Although experts say that the hack was due to a technical vulnerability, the NFT spokesman said in an official statement that the hack used social engineering. The stolen funds are still in the hacker’s wallet, but the company is trying to recover and return the assets. Currently, users do not have the ability to deposit or withdraw funds.

Bunny, but not Easter

What happened: British confectionery company Cadbury warned about the easter egg scam.

How it happened: Attackers work in social networks and in the WhatsApp messenger. Some users have received messages purporting to be from Cadbury, inviting them to enter a contest and win a basket of Easter sweets. The attackers posted an image of a white rabbit on the lawn holding a purple egg with the caption: “Join the Cadbury Easter Egg Hunt.”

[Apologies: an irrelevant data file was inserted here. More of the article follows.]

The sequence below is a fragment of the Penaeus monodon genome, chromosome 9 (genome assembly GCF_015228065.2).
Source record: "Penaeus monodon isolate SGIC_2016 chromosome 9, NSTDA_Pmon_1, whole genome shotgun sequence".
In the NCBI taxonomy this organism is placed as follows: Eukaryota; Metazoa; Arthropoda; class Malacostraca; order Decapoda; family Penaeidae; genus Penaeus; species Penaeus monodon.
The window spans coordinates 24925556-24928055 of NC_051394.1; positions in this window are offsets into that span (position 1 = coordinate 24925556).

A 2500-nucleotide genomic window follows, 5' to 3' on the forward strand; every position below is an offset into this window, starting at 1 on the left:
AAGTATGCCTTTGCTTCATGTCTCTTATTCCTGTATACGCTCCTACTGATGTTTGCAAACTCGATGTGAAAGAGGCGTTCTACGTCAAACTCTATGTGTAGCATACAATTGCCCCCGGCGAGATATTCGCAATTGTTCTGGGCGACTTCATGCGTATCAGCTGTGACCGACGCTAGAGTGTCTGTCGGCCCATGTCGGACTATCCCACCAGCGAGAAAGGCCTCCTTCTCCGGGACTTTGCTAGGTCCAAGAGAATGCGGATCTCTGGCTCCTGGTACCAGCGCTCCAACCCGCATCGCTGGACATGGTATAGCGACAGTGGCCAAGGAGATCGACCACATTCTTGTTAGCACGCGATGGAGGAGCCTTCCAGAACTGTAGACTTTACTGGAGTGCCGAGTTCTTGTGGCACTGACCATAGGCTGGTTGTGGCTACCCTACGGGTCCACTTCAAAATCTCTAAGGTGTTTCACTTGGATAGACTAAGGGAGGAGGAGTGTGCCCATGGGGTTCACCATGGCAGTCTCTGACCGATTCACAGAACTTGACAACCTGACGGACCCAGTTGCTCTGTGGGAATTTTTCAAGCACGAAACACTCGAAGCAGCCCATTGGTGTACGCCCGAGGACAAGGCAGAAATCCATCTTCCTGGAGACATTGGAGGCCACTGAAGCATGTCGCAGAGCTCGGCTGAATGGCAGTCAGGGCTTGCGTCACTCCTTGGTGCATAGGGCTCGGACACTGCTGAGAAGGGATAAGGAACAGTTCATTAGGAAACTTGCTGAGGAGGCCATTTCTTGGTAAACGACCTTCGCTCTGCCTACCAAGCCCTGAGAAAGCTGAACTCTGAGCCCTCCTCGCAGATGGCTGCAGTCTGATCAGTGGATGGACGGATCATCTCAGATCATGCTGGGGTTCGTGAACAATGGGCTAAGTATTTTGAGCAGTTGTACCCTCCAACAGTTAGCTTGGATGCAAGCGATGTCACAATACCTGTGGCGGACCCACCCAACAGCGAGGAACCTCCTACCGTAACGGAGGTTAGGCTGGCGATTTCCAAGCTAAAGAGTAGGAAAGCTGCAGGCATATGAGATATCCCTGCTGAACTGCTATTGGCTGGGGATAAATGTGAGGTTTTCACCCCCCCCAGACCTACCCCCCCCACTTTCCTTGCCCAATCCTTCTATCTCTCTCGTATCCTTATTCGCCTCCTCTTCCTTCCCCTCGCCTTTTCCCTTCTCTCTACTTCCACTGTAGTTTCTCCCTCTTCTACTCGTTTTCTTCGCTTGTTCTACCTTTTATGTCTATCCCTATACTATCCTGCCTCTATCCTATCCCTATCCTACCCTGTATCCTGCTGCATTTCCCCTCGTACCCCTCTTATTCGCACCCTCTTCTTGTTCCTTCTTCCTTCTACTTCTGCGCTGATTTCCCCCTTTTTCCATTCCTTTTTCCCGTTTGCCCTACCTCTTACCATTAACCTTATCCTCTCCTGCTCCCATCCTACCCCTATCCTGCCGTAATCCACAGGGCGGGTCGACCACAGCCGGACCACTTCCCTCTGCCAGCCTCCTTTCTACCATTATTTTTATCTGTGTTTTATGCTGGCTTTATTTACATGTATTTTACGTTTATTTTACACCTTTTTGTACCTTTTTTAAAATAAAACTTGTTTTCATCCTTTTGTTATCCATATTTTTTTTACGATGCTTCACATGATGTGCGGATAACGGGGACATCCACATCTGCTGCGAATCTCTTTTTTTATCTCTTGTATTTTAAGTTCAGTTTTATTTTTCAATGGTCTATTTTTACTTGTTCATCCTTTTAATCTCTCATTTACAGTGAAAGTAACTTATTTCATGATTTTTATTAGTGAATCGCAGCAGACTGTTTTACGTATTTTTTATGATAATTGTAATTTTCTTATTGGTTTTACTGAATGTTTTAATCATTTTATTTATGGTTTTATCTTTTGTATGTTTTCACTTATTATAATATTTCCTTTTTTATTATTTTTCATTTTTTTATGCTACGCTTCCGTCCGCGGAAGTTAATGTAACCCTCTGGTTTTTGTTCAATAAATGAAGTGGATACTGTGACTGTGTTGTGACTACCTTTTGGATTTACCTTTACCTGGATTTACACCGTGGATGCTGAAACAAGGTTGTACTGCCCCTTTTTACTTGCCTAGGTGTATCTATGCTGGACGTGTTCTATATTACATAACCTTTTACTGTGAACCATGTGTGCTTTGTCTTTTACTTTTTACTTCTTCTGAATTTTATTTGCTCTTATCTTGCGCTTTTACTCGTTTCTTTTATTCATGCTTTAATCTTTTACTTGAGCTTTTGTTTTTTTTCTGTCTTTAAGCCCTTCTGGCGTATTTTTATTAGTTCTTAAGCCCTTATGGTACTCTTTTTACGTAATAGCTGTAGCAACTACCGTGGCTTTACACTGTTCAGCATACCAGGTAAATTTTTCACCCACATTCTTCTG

To participate in the Easter contest, scammers offered to follow the link and share personal information. The British company Cadbury confirmed that a fake is spreading on the Web and they didn’t arrange a contest for anyone. And cyber experts believe that attackers impersonate Cadbury to steal personal data of users.

Glitch in the Matrix

What happened: Unknown hacked Celebrity YouTube channels. Among the victims whose channels were attacked are stars such as Justin Bieber, Ariana Grande, Drake, Eminem, Kanye West, Travis Scott and others.

How it happened: On April 5, an unknown person uploaded bizarre videos to the channels of show business stars.

One of the videos uploaded was captioned “Justin bieber – Free Paco Sanz (ft. Will Smith, Chris Rock, Skinny flex & Los Pelaos)”. Notably, Paco Sanz is a Spanish fraudster who was sentenced to prison a few months ago for defrauding several thousand people by posing as a terminally ill cancer patient. In the video uploaded to the celebrity accounts, Paco Sanz incorrectly holds the guitar and sings in Spanish.

attacks on giants

What happened: hackers hacked Panasonic and leaked the company’s confidential data to the public.